Oops. Netflix has quickly grown from a nifty little site that streams a bunch of old movies to a game-changing entertainment powerhouse that makes it easier than ever to cut the cord. Long story short, it has become pay TV providers’ worst nightmare. Users love Netflix, investors love Netflix, and the company’s future looks brighter than ever as the cord cutting trend picks up steam.
Typically, service providers try to downplay Netflix’s impact on their business. Of course, one need only look at cable company’s subscriber trends to see how seriously Netflix and similar services are affecting these companies’ bottom lines. In an interesting moment of candor, however, one top cable company lobbyist admitted that Netflix is indeed hurting its business.
Top Comcast lobbyist David Cohen is very good at… being a lobbyist. If you’re unfamiliar with his masterpieces of fiction, check out this post from back when Cohen said that Comcast’s customer service does a great job “way more than 99%” of the time.
Clearly, Cohen has never had to place a call to Comcast customer service.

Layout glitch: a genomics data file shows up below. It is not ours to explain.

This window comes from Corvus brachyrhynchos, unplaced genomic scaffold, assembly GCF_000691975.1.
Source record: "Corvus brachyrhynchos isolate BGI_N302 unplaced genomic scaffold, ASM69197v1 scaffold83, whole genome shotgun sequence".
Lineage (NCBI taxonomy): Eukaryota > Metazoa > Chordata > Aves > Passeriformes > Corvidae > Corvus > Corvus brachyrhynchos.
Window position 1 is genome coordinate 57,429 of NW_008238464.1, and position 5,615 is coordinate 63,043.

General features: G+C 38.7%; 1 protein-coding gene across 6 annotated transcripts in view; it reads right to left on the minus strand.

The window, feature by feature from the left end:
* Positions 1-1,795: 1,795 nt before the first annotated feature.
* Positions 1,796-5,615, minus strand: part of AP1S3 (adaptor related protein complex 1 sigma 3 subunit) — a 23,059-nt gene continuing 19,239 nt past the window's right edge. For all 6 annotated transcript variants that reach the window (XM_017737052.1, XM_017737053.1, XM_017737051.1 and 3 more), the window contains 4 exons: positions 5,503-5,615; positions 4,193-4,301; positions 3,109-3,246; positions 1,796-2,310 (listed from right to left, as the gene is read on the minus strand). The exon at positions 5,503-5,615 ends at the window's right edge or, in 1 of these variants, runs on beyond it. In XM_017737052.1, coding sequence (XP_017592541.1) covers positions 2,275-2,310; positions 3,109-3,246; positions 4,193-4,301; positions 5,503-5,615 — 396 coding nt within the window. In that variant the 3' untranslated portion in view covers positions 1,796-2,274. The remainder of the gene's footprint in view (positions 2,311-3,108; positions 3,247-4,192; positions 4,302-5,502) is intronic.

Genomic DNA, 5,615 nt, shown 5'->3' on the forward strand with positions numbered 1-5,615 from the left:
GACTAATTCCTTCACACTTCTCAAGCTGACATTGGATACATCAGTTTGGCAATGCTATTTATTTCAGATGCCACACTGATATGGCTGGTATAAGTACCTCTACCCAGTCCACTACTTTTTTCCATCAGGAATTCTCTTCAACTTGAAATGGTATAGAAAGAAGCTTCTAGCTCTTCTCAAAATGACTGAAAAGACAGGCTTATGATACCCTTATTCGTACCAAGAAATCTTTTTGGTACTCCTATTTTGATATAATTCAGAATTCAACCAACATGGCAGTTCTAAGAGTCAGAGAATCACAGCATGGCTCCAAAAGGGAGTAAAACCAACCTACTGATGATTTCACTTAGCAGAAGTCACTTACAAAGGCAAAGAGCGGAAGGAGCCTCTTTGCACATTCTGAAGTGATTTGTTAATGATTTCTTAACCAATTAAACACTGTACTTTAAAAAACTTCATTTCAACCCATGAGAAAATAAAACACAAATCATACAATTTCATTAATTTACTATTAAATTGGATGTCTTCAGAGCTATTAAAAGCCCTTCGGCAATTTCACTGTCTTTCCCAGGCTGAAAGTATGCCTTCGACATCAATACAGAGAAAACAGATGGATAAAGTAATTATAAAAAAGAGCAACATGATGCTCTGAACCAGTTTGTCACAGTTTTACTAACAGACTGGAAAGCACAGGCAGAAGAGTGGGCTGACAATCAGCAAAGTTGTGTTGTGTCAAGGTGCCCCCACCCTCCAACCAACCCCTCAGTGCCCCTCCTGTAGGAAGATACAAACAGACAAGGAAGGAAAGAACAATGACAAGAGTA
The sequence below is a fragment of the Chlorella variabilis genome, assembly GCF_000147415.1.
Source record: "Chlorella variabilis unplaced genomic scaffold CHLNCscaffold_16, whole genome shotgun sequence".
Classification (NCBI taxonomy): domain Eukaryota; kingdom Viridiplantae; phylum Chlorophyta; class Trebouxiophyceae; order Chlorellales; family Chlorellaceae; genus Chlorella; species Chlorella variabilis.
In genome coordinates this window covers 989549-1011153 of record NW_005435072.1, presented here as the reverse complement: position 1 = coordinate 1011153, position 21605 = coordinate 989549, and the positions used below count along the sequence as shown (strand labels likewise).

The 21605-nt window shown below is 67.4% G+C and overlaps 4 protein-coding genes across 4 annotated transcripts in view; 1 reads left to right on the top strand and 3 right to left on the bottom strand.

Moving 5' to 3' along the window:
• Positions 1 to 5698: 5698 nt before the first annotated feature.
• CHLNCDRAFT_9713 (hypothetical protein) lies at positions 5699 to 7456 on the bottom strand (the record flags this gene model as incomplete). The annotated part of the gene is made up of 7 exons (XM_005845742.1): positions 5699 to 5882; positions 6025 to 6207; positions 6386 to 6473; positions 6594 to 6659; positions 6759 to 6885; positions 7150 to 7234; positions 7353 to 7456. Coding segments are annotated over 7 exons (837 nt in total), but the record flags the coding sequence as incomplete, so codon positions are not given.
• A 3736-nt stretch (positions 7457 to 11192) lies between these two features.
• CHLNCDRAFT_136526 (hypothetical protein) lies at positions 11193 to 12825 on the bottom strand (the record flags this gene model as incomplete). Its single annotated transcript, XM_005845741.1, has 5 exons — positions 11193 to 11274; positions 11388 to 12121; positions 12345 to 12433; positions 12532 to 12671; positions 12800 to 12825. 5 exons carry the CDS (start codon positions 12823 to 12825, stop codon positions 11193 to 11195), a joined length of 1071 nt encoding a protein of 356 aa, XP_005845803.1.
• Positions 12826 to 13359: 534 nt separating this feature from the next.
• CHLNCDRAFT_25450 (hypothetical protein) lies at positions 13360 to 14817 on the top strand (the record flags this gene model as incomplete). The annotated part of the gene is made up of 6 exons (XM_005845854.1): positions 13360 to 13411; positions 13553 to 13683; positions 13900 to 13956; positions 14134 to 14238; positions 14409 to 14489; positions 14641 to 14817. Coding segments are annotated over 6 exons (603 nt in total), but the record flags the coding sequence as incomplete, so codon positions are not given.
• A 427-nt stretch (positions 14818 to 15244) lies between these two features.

Speaking at a panel session during the annual New England Cable & Telecommunications Association conference, Cohen put some nice spin on Netflix’s impact on Comcast’s business. Rather than focus on the fact that subscribers are cutting cable TV at an accelerating rate, Cohen discussed how Netflix is helping boost two of Comcast’s most profitable businesses: content licensing and broadband.
“Remember, you can’t get Netflix without broadband service,” Cohen said while speaking of Netflix’s recent earnings, when the company announced that it added 3 million new subscribers in the second quarter. “Those are 3 million customers of our broadband service.”
In a moment of candor, however, Cohen actually admitted that Netflix actually is hurting Comcast — specifically, he called it a “wound.” He also admitted that it’s Comcast’s own fault, in part, that Netflix has grown to become the powerhouse it is today.
“Part of this is a self-inflicted wound,” Cohen admitted. “We have made video too expensive.”
A recent study found that Netflix continues to have a huge impact on the pay TV industry as it draws households away from pay TV packages and drives them to cut the cord. According to the study, 9% of Netflix subscribers who currently also pay for cable or satellite TV plan to cancel their pay TV subscriptions in the next year, and another 16% are at least considering cutting the cord.